If there was a genre of movies called “rich people problems”, Lan Kwai Fong would be one of its leading films. The first in a trilogy, Lan Kwai Fong tells the story of a group of people who go clubbing together in the famous eponymous district of Hong Kong (often called “LKF”), from their sexual exploits to romantic troubles.
The story tells multiple plotlines through an ensemble cast, much like Love Actually. The film begins with a group of air hostesses who visit a nightclub in LKF to pass the time between flight assignments. There, they meet Steven, an alcohol salesperson; Jacky, a nightclub manager; former triad-boss Tyson and his girlfriend Belinda, who own the nightclub; Sean, a lawyer who is new to LKF as well; and Cat, dubbed the “queen of nightlife” for her sexual conquests.
The plotlines are, in reality, rather dull and predictable. Between the one-night-stands and scenes of champagne bottles being opened, little happens in the daylight other than a few awkward scenes where Steven runs into his ex-girlfriend at a ramen shop. Lan Kwai Fong thus owes any success it has to its ability to allow the audience to vicariously experience the lives of the young, wealthy, and beautiful. Certainly the cast lends itself well to this since, while none of the lead roles are played by famous actors or actresses, a plethora of models and singers were given starring roles.
Lan Kwai Fong and the other films in its trilogy are considered rather controversial and daring by Asian media standards. While in the relatively sex-obsessed West it is not uncommon to have promiscuous sex scenes (often with full-on nudity), in Asian cinema this is much less prevalent—especially in the crude, raw way that Lan Kwai Fong presents it. As such, Chinese netizens have assailed the Lan Kwai Fong trilogy for “corrupting youths and degrading society.” Lan Kwai Fong is unique in the sense that it is nearly devoid of purpose or meaning. This contrasts with the broader tendency of Chinese-language (whether Mandarin or Cantonese) films to have subtle historical and moral references that require active watching and thought to understand. But in another sense, Lan Kwai Fong could also easily be a documentary of the lives of today’s ultra-wealthy Chinese youth.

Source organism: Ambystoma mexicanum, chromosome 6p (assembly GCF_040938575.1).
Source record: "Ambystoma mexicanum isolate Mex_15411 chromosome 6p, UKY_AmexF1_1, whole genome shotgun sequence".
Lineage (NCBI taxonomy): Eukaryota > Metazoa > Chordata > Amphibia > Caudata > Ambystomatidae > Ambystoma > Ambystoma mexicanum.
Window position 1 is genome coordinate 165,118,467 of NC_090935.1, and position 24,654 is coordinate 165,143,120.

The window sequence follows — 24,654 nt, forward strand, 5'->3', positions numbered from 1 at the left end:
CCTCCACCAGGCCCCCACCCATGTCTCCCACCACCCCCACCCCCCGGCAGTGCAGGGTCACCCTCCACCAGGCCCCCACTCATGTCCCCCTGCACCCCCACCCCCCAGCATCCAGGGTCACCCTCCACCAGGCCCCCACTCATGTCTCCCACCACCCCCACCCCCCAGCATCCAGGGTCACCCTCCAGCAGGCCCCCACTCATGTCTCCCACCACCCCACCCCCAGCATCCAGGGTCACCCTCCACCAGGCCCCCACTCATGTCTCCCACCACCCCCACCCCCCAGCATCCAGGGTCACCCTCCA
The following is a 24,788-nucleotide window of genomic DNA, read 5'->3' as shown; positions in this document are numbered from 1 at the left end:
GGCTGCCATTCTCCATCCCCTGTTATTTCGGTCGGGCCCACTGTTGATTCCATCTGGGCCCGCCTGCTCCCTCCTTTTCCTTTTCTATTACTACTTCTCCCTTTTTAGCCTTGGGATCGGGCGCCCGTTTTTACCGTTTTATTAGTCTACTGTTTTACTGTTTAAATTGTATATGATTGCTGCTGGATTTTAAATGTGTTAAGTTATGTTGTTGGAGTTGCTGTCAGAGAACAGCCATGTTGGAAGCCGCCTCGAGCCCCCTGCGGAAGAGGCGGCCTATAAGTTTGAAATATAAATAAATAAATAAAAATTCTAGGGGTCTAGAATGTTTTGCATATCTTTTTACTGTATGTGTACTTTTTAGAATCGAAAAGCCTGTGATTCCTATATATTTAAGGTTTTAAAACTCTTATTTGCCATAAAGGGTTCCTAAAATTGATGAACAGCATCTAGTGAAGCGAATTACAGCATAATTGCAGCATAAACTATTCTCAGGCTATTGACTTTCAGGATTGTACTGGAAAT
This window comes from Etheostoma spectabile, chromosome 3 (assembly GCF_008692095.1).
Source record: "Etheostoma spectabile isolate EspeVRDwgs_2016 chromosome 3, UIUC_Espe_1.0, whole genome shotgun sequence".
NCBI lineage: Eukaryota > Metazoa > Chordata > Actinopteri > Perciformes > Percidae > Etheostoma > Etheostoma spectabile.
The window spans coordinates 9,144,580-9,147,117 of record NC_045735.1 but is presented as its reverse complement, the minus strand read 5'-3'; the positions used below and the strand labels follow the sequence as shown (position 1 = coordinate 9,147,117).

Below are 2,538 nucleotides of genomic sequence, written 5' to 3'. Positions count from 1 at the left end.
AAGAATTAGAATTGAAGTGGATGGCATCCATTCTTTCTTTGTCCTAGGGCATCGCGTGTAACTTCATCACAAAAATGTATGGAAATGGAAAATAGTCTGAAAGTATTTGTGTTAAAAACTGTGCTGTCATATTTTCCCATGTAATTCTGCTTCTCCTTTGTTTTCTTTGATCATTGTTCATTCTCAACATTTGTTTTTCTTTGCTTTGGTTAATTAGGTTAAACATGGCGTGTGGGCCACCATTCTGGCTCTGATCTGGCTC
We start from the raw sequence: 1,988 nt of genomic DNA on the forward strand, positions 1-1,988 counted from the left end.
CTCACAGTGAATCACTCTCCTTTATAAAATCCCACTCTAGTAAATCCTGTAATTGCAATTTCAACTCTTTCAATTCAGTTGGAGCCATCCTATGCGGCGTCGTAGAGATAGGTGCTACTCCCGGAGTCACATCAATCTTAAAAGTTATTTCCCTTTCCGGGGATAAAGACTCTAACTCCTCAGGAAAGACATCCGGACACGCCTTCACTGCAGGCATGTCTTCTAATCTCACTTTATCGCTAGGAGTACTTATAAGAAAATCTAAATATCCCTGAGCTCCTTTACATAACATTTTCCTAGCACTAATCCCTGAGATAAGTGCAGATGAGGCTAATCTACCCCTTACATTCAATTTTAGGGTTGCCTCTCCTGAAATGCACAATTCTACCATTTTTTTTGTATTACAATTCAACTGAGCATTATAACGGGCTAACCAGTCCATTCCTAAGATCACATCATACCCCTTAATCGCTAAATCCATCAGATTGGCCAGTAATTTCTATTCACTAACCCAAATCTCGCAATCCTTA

I first picked up Lan Kwai Fong as a way to learn Cantonese that may be more useful to my life than “Leo runs fast, watch Leo run”. As a Cantonese lesson, or a way to pass the time on a long flight (say, the 16-hour flight from New York to HK), Lan Kwai Fong serves its purpose well enough—it’s low-commitment and high-amusement, and you honestly wouldn’t miss anything important if you fell asleep briefly halfway through. So when you head back home from your Thanksgiving travels, consider bringing along a copy of Lan Kwai Fong for the flight and ask your air hostess for some bubbly.
Lan Kwai Fong (Chinese: 喜愛夜蒲)—Hong Kong. Directed by Wilson Chin. First released September 2011. Running time 1hr 37min. Starring Shiga Lin, Jeana Ho, Jason Chan, Dada Chan, Gregory Wong, and “Z.O.” Chen Zi-ming.